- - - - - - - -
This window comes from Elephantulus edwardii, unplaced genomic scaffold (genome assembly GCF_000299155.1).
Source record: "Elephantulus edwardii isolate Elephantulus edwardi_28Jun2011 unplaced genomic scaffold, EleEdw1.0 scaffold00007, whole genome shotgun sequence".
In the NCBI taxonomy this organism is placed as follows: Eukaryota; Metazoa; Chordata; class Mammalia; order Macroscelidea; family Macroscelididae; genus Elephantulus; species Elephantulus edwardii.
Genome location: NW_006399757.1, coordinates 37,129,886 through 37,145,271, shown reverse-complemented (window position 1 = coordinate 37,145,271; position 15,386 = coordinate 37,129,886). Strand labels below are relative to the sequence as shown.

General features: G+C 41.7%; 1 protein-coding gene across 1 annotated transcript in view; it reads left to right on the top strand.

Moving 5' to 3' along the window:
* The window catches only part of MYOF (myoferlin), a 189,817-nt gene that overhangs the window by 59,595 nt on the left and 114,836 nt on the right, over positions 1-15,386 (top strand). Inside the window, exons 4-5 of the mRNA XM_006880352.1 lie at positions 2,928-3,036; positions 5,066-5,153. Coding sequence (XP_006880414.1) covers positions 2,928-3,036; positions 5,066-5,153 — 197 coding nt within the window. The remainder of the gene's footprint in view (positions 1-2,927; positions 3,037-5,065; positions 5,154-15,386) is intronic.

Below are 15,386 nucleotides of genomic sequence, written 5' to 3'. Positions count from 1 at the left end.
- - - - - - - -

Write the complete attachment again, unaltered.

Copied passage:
This window comes from Elephantulus edwardii, unplaced genomic scaffold (genome assembly GCF_000299155.1).
Source record: "Elephantulus edwardii isolate Elephantulus edwardi_28Jun2011 unplaced genomic scaffold, EleEdw1.0 scaffold00007, whole genome shotgun sequence".
In the NCBI taxonomy this organism is placed as follows: Eukaryota; Metazoa; Chordata; class Mammalia; order Macroscelidea; family Macroscelididae; genus Elephantulus; species Elephantulus edwardii.
Genome location: NW_006399757.1, coordinates 37,129,886 through 37,145,271, shown reverse-complemented (window position 1 = coordinate 37,145,271; position 15,386 = coordinate 37,129,886). Strand labels below are relative to the sequence as shown.

General features: G+C 41.7%; 1 protein-coding gene across 1 annotated transcript in view; it reads left to right on the top strand.

Moving 5' to 3' along the window:
* The window catches only part of MYOF (myoferlin), a 189,817-nt gene that overhangs the window by 59,595 nt on the left and 114,836 nt on the right, over positions 1-15,386 (top strand). Inside the window, exons 4-5 of the mRNA XM_006880352.1 lie at positions 2,928-3,036; positions 5,066-5,153. Coding sequence (XP_006880414.1) covers positions 2,928-3,036; positions 5,066-5,153 — 197 coding nt within the window. The remainder of the gene's footprint in view (positions 1-2,927; positions 3,037-5,065; positions 5,154-15,386) is intronic.

Below are 15,386 nucleotides of genomic sequence, written 5' to 3'. Positions count from 1 at the left end.